What is RSI and how do we use it?
Relative Strength Index (RSI) is a popular technical indicator used in the stock market to measure the strength of a stock's price action. It is a momentum indicator that compares the magnitude of recent gains to recent losses in an attempt to determine overbought and oversold conditions of an asset.
The RSI is calculated using a simple mathematical formula that compares the average gains to the average losses over a specified period of time. The default period is typically 14 days, but it can be adjusted to suit the trader's preference. The RSI value ranges from 0 to 100, with values above 70 indicating an overbought market and values below 30 indicating an oversold market.
Traders can use RSI to identify potential turning points in a stock's price action. When the RSI is above 70, it indicates that the stock may be overbought and may be due for a correction. Conversely, when the RSI is below 30, it indicates that the stock may be oversold and may be due for a rebound. Lining up an RSI below 30 with a level of support is a very bullish entry we like to target, while lining up an RSI above 70 with a level of resistance is a great bearish entry.
It is also important to note that RSI can also be used to identify trend strength. A stock with an RSI above 50 is considered to be in an uptrend, while a stock with an RSI below 50 is considered to be in a downtrend.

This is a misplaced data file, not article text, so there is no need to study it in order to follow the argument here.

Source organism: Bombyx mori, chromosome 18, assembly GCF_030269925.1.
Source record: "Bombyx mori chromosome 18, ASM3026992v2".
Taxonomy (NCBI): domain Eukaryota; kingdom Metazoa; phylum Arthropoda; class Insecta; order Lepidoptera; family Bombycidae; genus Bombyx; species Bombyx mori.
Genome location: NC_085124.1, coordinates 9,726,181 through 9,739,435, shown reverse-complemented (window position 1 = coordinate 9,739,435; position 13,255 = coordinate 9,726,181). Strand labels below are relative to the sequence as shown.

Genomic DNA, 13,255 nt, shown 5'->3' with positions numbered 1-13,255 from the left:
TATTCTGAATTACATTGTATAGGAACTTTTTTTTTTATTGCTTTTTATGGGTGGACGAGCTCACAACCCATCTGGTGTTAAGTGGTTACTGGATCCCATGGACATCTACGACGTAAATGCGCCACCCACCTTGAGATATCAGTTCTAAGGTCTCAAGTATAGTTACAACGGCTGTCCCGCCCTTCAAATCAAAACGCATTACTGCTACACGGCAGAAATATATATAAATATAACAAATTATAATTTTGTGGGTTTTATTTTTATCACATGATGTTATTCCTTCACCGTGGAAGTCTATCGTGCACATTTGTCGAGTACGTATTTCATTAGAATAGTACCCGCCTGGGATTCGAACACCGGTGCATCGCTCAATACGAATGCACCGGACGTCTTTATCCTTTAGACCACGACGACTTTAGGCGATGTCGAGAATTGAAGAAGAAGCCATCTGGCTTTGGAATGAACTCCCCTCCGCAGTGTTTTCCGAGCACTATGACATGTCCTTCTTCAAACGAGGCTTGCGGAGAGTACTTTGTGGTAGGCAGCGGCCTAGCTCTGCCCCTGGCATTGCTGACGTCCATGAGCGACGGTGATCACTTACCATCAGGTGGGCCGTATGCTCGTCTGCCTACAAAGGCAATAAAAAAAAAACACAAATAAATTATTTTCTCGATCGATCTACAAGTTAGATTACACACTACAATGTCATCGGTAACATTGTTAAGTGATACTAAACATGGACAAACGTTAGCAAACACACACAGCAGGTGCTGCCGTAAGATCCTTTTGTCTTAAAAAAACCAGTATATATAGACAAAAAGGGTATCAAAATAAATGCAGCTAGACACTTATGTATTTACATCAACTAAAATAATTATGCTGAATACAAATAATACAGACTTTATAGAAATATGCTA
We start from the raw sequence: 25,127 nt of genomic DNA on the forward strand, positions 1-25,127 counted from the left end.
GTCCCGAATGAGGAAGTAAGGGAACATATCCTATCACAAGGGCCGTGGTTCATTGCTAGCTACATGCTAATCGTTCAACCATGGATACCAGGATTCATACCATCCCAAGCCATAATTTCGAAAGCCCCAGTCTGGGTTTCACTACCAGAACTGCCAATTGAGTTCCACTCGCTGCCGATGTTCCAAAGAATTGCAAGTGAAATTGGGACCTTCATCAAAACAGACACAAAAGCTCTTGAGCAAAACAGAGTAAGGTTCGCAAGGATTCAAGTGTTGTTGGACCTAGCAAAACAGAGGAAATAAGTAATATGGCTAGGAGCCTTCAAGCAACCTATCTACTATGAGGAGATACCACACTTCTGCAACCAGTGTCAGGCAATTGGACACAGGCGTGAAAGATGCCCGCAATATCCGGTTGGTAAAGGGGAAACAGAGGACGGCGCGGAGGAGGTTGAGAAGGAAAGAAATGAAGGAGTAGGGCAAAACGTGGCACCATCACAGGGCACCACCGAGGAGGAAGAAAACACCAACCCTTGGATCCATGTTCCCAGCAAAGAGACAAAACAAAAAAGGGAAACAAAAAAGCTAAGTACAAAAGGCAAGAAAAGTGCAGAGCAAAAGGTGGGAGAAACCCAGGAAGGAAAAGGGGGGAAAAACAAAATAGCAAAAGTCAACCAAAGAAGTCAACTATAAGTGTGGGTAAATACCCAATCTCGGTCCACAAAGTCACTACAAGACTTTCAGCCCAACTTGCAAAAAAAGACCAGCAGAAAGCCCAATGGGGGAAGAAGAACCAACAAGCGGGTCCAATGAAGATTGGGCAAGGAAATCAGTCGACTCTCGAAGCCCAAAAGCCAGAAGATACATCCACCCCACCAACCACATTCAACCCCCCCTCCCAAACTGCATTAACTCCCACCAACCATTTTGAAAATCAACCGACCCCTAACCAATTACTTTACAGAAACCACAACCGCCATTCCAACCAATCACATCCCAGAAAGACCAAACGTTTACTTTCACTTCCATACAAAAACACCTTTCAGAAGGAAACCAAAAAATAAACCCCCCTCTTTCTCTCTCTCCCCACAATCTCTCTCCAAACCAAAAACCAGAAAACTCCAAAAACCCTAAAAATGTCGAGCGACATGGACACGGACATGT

While we're not hugely into TA, RSI is one that we have seen work time and time again. And the great part about option selling is that even if we don't nail the top or bottom perfectly, the cushion option selling offers us allows us time to sit back and let RSI go to work.
Here are a few great real-life examples we've recently had:
To speak to how effective RSI has been, we've circled the last 3 instances of it breaking above 70, indicating the stock was overbought. In each of those three instances, the stock dipped almost immediately afterwards. This past week was no different as we were able to bag some profit from the pullback.
Another almost identical example. 3 instances of RSI exceeding 70, 3 instances of the stock price cooling off or trading flat for a period of time afterwards. We sold 83c on this stock and bagged another nice profit.
One other great thing about these two examples... The recent pullbacks both occurred while the market was rallying. So even if the market continues upwards a lot of the times these stocks get exhausted after such a steep run-up and you can still make profit off a bearish trade.
How did we find these two? The answer is through our option scanners, which are available to download for your own use through ThinkorSwim as a part of our HT Premium package.